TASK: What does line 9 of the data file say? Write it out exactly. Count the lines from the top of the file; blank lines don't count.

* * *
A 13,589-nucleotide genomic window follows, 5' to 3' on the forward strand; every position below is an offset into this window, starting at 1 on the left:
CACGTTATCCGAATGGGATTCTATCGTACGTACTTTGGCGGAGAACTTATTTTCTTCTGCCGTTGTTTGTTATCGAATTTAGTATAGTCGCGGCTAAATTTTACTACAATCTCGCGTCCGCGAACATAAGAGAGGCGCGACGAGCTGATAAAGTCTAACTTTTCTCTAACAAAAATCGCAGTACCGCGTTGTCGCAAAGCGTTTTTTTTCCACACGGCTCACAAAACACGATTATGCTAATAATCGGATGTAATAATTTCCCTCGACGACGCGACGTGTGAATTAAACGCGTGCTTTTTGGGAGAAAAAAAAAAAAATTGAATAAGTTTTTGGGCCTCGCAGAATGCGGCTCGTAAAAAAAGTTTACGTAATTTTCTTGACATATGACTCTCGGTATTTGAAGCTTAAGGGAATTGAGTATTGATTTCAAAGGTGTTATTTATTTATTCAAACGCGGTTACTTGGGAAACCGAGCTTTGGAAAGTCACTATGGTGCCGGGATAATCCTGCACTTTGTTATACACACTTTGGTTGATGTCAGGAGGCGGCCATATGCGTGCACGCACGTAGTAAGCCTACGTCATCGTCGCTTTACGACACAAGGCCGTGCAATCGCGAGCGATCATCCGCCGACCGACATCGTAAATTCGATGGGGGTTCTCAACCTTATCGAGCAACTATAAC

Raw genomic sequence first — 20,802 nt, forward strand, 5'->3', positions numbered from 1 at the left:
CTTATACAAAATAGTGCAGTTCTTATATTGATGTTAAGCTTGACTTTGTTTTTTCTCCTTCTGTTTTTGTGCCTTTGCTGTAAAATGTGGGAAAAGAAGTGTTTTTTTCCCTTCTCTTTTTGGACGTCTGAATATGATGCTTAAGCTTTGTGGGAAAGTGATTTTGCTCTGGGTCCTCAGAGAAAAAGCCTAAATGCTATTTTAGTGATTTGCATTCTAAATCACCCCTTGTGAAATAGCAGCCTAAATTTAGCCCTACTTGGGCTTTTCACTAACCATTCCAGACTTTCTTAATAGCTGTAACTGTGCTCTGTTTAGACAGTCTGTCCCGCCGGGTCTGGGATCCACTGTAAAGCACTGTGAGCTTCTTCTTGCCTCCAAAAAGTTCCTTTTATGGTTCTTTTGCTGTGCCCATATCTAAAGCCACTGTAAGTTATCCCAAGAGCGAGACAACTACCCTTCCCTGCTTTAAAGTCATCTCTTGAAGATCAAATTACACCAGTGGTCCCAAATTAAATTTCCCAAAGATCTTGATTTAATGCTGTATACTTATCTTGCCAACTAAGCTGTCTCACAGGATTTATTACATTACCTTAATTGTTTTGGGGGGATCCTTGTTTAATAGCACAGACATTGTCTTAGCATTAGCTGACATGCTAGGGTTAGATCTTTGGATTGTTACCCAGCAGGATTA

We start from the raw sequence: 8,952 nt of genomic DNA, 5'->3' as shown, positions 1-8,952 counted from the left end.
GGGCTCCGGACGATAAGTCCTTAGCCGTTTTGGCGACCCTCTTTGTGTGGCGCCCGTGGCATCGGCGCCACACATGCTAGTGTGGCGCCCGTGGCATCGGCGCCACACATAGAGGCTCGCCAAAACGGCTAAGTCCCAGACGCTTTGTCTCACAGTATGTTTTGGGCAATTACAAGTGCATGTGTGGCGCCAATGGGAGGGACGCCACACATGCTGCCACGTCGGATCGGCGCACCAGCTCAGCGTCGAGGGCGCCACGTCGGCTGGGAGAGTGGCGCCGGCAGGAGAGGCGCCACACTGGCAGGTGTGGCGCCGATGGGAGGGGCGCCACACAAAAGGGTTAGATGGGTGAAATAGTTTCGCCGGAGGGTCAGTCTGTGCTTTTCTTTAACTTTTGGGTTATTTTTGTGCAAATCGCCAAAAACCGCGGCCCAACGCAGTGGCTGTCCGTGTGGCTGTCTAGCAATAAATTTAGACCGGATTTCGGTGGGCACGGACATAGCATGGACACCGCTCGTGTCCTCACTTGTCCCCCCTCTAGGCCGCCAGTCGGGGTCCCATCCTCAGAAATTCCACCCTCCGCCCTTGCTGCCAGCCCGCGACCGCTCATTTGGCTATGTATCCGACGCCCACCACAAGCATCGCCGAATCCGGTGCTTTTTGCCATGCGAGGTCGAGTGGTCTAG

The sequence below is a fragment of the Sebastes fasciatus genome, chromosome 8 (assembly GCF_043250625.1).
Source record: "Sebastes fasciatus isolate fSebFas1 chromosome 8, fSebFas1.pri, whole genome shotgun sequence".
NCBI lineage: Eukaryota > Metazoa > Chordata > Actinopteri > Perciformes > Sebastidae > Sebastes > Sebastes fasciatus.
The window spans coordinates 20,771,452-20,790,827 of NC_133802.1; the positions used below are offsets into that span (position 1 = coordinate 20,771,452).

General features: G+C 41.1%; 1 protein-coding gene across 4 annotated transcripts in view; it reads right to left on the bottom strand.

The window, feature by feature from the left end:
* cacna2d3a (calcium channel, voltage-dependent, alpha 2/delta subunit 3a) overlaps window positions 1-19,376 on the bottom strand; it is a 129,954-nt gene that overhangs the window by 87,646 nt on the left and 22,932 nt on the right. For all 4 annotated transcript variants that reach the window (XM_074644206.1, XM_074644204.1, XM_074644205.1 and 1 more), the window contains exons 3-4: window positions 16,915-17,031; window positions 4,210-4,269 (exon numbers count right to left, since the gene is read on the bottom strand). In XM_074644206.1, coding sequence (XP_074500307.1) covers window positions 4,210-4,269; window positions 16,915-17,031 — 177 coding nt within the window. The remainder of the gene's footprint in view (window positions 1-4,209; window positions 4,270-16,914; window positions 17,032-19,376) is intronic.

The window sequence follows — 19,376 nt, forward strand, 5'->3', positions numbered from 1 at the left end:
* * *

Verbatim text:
NCBI lineage: Eukaryota > Metazoa > Chordata > Actinopteri > Perciformes > Sebastidae > Sebastes > Sebastes fasciatus.